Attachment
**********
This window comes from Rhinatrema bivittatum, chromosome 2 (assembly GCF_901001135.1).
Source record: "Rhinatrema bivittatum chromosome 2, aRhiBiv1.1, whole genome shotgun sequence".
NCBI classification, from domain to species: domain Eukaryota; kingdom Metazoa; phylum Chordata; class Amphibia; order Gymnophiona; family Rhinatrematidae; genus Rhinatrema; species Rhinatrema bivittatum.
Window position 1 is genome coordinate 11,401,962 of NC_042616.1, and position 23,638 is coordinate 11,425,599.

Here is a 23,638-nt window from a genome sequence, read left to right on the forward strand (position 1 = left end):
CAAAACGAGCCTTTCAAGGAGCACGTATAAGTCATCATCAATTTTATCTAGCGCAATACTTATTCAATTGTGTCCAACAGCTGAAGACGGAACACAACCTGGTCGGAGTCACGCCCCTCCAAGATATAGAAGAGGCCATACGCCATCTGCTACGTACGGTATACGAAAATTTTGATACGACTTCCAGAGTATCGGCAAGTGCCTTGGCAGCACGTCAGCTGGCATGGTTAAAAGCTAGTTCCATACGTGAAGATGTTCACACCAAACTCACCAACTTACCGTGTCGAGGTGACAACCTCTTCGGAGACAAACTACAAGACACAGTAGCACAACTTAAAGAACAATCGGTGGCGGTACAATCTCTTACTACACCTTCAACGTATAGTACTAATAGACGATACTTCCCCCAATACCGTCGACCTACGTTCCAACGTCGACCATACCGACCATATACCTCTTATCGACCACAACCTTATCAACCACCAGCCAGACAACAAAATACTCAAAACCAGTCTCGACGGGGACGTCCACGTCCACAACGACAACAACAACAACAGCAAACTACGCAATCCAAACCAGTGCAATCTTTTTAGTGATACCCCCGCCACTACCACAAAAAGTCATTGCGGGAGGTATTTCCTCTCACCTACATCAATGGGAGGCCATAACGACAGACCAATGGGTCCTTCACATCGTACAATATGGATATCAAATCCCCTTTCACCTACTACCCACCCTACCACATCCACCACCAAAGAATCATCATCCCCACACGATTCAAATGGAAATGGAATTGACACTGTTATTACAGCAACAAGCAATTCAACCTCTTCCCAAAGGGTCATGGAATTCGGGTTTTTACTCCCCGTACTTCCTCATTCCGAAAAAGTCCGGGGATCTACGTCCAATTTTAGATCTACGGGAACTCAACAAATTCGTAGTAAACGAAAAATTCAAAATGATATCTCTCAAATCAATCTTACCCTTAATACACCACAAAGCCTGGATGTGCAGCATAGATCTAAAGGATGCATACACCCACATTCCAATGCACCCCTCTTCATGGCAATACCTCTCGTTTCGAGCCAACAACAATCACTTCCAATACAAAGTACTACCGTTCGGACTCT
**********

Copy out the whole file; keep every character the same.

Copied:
This window comes from Rhinatrema bivittatum, chromosome 2 (assembly GCF_901001135.1).
Source record: "Rhinatrema bivittatum chromosome 2, aRhiBiv1.1, whole genome shotgun sequence".
NCBI classification, from domain to species: domain Eukaryota; kingdom Metazoa; phylum Chordata; class Amphibia; order Gymnophiona; family Rhinatrematidae; genus Rhinatrema; species Rhinatrema bivittatum.
Window position 1 is genome coordinate 11,401,962 of NC_042616.1, and position 23,638 is coordinate 11,425,599.

Here is a 23,638-nt window from a genome sequence, read left to right on the forward strand (position 1 = left end):
CAAAACGAGCCTTTCAAGGAGCACGTATAAGTCATCATCAATTTTATCTAGCGCAATACTTATTCAATTGTGTCCAACAGCTGAAGACGGAACACAACCTGGTCGGAGTCACGCCCCTCCAAGATATAGAAGAGGCCATACGCCATCTGCTACGTACGGTATACGAAAATTTTGATACGACTTCCAGAGTATCGGCAAGTGCCTTGGCAGCACGTCAGCTGGCATGGTTAAAAGCTAGTTCCATACGTGAAGATGTTCACACCAAACTCACCAACTTACCGTGTCGAGGTGACAACCTCTTCGGAGACAAACTACAAGACACAGTAGCACAACTTAAAGAACAATCGGTGGCGGTACAATCTCTTACTACACCTTCAACGTATAGTACTAATAGACGATACTTCCCCCAATACCGTCGACCTACGTTCCAACGTCGACCATACCGACCATATACCTCTTATCGACCACAACCTTATCAACCACCAGCCAGACAACAAAATACTCAAAACCAGTCTCGACGGGGACGTCCACGTCCACAACGACAACAACAACAACAGCAAACTACGCAATCCAAACCAGTGCAATCTTTTTAGTGATACCCCCGCCACTACCACAAAAAGTCATTGCGGGAGGTATTTCCTCTCACCTACATCAATGGGAGGCCATAACGACAGACCAATGGGTCCTTCACATCGTACAATATGGATATCAAATCCCCTTTCACCTACTACCCACCCTACCACATCCACCACCAAAGAATCATCATCCCCACACGATTCAAATGGAAATGGAATTGACACTGTTATTACAGCAACAAGCAATTCAACCTCTTCCCAAAGGGTCATGGAATTCGGGTTTTTACTCCCCGTACTTCCTCATTCCGAAAAAGTCCGGGGATCTACGTCCAATTTTAGATCTACGGGAACTCAACAAATTCGTAGTAAACGAAAAATTCAAAATGATATCTCTCAAATCAATCTTACCCTTAATACACCACAAAGCCTGGATGTGCAGCATAGATCTAAAGGATGCATACACCCACATTCCAATGCACCCCTCTTCATGGCAATACCTCTCGTTTCGAGCCAACAACAATCACTTCCAATACAAAGTACTACCGTTCGGACTCT